At both hearings I argued in favor of the Fed publicly describing a strategy or rule and explaining whenever it changed or deviated from the strategy.  In my view, research and experience over the years show that a rules-based strategy leads to better economic performance.

A rules-based strategy also leads to greater transparency and helps prevent leaks in contrast to a strategy-free policy, as the controversy over the alleged leak in October 2012 illustrates. Decisions about the timing, amount, path, or exit from quantitative easing are inherently discretionary, and inside information about each decision benefits those who can get it.  If there were a clear and publicly announced strategy for setting the policy instrument over time—as is possible in the case of a conventional instrument like the federal funds rate—then information about policy would be widely available.

Some argue, however, that the Fed already has a strategy, pointing to the Fed’s “Statement on Longer-Run Goals and Monetary Policy Strategy” posted on its web site.  If you read the statement you will find that it does set goals for inflation and employment; it says that the Fed “seeks to mitigate deviations of inflation from its longer-run goal and deviations of employment from the Committee’s assessments of its maximum level” (goals respectively defined as an “inflation at the rate of 2 percent, as measured by the annual change in the price index for personal consumption” and a “central tendency of 5.2 percent to 5.5 percent” for the unemployment rate).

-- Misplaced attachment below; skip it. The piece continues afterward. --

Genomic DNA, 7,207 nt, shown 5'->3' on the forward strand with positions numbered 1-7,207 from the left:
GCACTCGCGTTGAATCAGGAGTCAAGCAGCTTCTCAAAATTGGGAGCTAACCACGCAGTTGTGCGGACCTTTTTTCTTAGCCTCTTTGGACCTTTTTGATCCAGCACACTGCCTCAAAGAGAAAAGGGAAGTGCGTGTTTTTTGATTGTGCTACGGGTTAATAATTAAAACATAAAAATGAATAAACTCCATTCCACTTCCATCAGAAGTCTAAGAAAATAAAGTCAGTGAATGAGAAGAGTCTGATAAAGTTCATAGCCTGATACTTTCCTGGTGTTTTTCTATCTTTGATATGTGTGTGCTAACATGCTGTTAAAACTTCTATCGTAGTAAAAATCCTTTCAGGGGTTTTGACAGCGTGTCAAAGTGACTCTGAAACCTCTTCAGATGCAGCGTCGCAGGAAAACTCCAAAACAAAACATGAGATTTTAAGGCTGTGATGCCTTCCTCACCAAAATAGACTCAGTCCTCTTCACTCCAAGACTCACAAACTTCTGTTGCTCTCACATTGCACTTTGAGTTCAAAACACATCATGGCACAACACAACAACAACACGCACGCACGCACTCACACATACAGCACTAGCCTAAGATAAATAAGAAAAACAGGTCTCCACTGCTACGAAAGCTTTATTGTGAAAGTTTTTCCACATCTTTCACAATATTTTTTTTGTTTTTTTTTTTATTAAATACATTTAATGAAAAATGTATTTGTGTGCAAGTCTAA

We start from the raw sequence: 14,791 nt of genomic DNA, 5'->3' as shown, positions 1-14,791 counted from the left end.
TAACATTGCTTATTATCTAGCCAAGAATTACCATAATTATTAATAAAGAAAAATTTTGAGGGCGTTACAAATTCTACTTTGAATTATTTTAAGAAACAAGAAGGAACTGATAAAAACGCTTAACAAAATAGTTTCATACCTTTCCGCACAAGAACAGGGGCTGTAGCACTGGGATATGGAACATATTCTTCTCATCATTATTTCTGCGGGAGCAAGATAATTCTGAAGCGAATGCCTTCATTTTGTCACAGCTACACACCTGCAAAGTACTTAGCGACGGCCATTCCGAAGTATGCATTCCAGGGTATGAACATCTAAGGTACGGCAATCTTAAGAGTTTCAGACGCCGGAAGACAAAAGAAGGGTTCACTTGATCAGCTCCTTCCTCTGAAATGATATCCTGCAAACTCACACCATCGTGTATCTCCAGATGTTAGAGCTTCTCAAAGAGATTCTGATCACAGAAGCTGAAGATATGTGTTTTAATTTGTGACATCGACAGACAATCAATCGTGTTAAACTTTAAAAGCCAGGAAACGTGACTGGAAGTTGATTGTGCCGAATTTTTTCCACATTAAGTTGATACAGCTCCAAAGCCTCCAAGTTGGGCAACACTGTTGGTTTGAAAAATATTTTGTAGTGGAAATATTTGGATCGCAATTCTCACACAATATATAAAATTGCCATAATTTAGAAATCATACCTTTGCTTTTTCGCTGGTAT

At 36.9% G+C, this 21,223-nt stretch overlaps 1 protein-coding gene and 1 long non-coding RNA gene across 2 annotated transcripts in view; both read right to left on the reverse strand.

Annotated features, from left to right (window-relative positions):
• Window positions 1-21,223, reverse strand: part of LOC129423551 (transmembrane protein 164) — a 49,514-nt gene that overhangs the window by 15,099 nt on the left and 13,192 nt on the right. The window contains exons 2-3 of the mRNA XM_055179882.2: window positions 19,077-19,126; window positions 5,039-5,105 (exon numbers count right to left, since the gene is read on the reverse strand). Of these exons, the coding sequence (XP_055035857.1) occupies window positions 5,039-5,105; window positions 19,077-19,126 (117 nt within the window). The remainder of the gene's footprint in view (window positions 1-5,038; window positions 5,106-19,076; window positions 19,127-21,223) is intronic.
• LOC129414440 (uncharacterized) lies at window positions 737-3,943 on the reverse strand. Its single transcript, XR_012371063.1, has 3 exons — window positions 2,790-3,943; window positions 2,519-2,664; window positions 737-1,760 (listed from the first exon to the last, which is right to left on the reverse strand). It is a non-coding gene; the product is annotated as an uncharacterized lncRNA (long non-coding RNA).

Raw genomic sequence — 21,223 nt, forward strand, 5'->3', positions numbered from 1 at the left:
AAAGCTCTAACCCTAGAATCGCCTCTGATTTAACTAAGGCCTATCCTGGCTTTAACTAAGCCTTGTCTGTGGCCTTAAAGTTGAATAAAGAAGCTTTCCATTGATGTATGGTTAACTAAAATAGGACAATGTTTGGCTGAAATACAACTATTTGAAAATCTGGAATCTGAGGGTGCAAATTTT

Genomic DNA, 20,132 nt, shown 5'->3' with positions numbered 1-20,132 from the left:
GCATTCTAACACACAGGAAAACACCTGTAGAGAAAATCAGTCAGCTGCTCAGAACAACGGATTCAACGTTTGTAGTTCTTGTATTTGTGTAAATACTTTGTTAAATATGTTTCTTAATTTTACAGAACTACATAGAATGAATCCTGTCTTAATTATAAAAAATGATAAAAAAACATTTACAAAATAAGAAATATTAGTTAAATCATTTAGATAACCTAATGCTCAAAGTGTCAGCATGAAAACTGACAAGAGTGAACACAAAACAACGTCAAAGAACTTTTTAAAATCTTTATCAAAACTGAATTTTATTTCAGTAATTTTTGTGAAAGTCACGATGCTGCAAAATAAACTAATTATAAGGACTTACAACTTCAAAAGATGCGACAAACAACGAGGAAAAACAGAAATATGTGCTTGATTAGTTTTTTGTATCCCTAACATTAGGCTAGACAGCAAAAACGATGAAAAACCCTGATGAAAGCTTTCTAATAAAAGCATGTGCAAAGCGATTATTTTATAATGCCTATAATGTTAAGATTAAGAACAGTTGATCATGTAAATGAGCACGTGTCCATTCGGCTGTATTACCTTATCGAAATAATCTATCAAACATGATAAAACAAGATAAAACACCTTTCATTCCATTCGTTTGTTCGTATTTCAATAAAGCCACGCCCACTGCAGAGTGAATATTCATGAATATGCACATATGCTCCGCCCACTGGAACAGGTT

But despite the appearance of the words “monetary policy strategy” in the title, the statement does not contain any strategy for the instruments of monetary policy describing how they are to be adjusted to achieve the goals. As Michael Belongia and Peter Ireland put it “For all the talk about ‘transparency,’… the process—or rule—by which the FOMC intends to defend its two-percent inflation target remains unknown.”  At the least the Fed should report on a strategy or rule it uses as a basis for policy decisions. As is well known from Fed transcripts, the Fed uses policy rules and discusses deviations from such rules, so the Fed should report them as a matter of transparency.

Posted in Monetary Policy

A Deal and a Step to International Monetary Reform

I make the case in this Wall Street Journal piece and in more detail in Congressional testimony that there’s an opportunity for a deal between the Congress and the Administration on international monetary reform.  The case starts with perhaps the most obvious lesson from the Greek crisis: The IMF should not make loans to countries with unsustainable debt. Such loans bail out banks and often worsen the situation.

The IMF learned that lesson more than a decade ago and in 2003 adopted an “exceptional access framework” enshrining the rule of no lending to countries with unsustainable debt. There were few crises in emerging markets in the years following, and it seemed to work well.

But the rule was broken in 2010 when the Greek crisis came along.  Even though Greek debt was unsustainable, the IMF lent 30 billion euros anyway.  It wrote in an exemption to the rule for systemic risk, perhaps under pressure from private holders of Greek debt.